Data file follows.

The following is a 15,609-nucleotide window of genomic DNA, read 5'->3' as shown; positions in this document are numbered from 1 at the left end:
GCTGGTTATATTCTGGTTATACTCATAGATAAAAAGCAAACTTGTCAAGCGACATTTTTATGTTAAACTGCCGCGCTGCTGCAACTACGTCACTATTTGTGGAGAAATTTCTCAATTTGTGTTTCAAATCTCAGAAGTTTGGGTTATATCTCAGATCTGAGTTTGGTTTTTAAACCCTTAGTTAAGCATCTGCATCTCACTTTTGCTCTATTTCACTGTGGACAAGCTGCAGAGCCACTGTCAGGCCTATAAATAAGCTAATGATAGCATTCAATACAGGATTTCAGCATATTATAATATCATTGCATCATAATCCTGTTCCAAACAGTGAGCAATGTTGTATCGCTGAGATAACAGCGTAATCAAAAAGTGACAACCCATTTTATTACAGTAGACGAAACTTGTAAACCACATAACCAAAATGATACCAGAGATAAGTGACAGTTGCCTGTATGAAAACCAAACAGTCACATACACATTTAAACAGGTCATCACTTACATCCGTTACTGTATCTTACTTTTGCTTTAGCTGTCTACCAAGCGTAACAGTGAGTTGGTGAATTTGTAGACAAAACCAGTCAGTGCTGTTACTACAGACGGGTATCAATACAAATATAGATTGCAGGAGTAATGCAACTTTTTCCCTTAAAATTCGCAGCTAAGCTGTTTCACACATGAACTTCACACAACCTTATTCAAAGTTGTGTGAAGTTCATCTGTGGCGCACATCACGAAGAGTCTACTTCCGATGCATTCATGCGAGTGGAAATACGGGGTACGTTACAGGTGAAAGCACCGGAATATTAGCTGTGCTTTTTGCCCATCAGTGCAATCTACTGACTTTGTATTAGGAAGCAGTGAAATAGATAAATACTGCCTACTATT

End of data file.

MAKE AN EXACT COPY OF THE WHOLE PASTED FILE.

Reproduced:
The following is a 15,609-nucleotide window of genomic DNA, read 5'->3' as shown; positions in this document are numbered from 1 at the left end:
GCTGGTTATATTCTGGTTATACTCATAGATAAAAAGCAAACTTGTCAAGCGACATTTTTATGTTAAACTGCCGCGCTGCTGCAACTACGTCACTATTTGTGGAGAAATTTCTCAATTTGTGTTTCAAATCTCAGAAGTTTGGGTTATATCTCAGATCTGAGTTTGGTTTTTAAACCCTTAGTTAAGCATCTGCATCTCACTTTTGCTCTATTTCACTGTGGACAAGCTGCAGAGCCACTGTCAGGCCTATAAATAAGCTAATGATAGCATTCAATACAGGATTTCAGCATATTATAATATCATTGCATCATAATCCTGTTCCAAACAGTGAGCAATGTTGTATCGCTGAGATAACAGCGTAATCAAAAAGTGACAACCCATTTTATTACAGTAGACGAAACTTGTAAACCACATAACCAAAATGATACCAGAGATAAGTGACAGTTGCCTGTATGAAAACCAAACAGTCACATACACATTTAAACAGGTCATCACTTACATCCGTTACTGTATCTTACTTTTGCTTTAGCTGTCTACCAAGCGTAACAGTGAGTTGGTGAATTTGTAGACAAAACCAGTCAGTGCTGTTACTACAGACGGGTATCAATACAAATATAGATTGCAGGAGTAATGCAACTTTTTCCCTTAAAATTCGCAGCTAAGCTGTTTCACACATGAACTTCACACAACCTTATTCAAAGTTGTGTGAAGTTCATCTGTGGCGCACATCACGAAGAGTCTACTTCCGATGCATTCATGCGAGTGGAAATACGGGGTACGTTACAGGTGAAAGCACCGGAATATTAGCTGTGCTTTTTGCCCATCAGTGCAATCTACTGACTTTGTATTAGGAAGCAGTGAAATAGATAAATACTGCCTACTATT